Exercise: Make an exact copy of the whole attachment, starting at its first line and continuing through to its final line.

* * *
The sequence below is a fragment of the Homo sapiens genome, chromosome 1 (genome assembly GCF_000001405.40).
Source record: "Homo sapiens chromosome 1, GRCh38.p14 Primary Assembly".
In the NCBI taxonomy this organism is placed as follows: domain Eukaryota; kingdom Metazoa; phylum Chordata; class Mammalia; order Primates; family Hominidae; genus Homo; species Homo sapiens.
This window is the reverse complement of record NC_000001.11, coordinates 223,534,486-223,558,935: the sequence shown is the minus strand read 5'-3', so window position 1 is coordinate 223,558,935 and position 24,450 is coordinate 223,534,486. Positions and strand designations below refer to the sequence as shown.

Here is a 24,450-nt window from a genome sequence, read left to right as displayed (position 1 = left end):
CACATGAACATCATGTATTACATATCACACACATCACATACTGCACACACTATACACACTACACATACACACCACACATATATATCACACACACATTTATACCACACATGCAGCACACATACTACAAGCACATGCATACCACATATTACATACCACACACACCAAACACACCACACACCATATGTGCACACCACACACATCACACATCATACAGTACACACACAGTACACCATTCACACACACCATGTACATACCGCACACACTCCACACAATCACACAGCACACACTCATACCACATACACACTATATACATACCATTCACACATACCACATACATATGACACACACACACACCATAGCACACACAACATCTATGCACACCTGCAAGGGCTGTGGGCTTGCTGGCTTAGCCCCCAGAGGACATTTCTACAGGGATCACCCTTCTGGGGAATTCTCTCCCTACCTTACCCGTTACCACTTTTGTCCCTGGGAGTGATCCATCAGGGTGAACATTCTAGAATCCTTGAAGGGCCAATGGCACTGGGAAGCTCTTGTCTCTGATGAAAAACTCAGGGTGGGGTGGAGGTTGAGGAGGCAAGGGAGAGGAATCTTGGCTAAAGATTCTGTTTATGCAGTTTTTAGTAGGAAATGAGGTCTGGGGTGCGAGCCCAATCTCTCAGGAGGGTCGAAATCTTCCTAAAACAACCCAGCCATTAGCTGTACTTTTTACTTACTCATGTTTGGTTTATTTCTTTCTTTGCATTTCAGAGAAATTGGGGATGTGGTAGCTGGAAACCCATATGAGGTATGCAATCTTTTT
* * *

The sequence below is a fragment of the Homo sapiens genome, chromosome 1 (genome assembly GCF_000001405.40).
Source record: "Homo sapiens chromosome 1, GRCh38.p14 Primary Assembly".
In the NCBI taxonomy this organism is placed as follows: domain Eukaryota; kingdom Metazoa; phylum Chordata; class Mammalia; order Primates; family Hominidae; genus Homo; species Homo sapiens.
This window is the reverse complement of record NC_000001.11, coordinates 223,534,486-223,558,935: the sequence shown is the minus strand read 5'-3', so window position 1 is coordinate 223,558,935 and position 24,450 is coordinate 223,534,486. Positions and strand designations below refer to the sequence as shown.

Here is a 24,450-nt window from a genome sequence, read left to right as displayed (position 1 = left end):
CACATGAACATCATGTATTACATATCACACACATCACATACTGCACACACTATACACACTACACATACACACCACACATATATATCACACACACATTTATACCACACATGCAGCACACATACTACAAGCACATGCATACCACATATTACATACCACACACACCAAACACACCACACACCATATGTGCACACCACACACATCACACATCATACAGTACACACACAGTACACCATTCACACACACCATGTACATACCGCACACACTCCACACAATCACACAGCACACACTCATACCACATACACACTATATACATACCATTCACACATACCACATACATATGACACACACACACACCATAGCACACACAACATCTATGCACACCTGCAAGGGCTGTGGGCTTGCTGGCTTAGCCCCCAGAGGACATTTCTACAGGGATCACCCTTCTGGGGAATTCTCTCCCTACCTTACCCGTTACCACTTTTGTCCCTGGGAGTGATCCATCAGGGTGAACATTCTAGAATCCTTGAAGGGCCAATGGCACTGGGAAGCTCTTGTCTCTGATGAAAAACTCAGGGTGGGGTGGAGGTTGAGGAGGCAAGGGAGAGGAATCTTGGCTAAAGATTCTGTTTATGCAGTTTTTAGTAGGAAATGAGGTCTGGGGTGCGAGCCCAATCTCTCAGGAGGGTCGAAATCTTCCTAAAACAACCCAGCCATTAGCTGTACTTTTTACTTACTCATGTTTGGTTTATTTCTTTCTTTGCATTTCAGAGAAATTGGGGATGTGGTAGCTGGAAACCCATATGAGGTATGCAATCTTTTT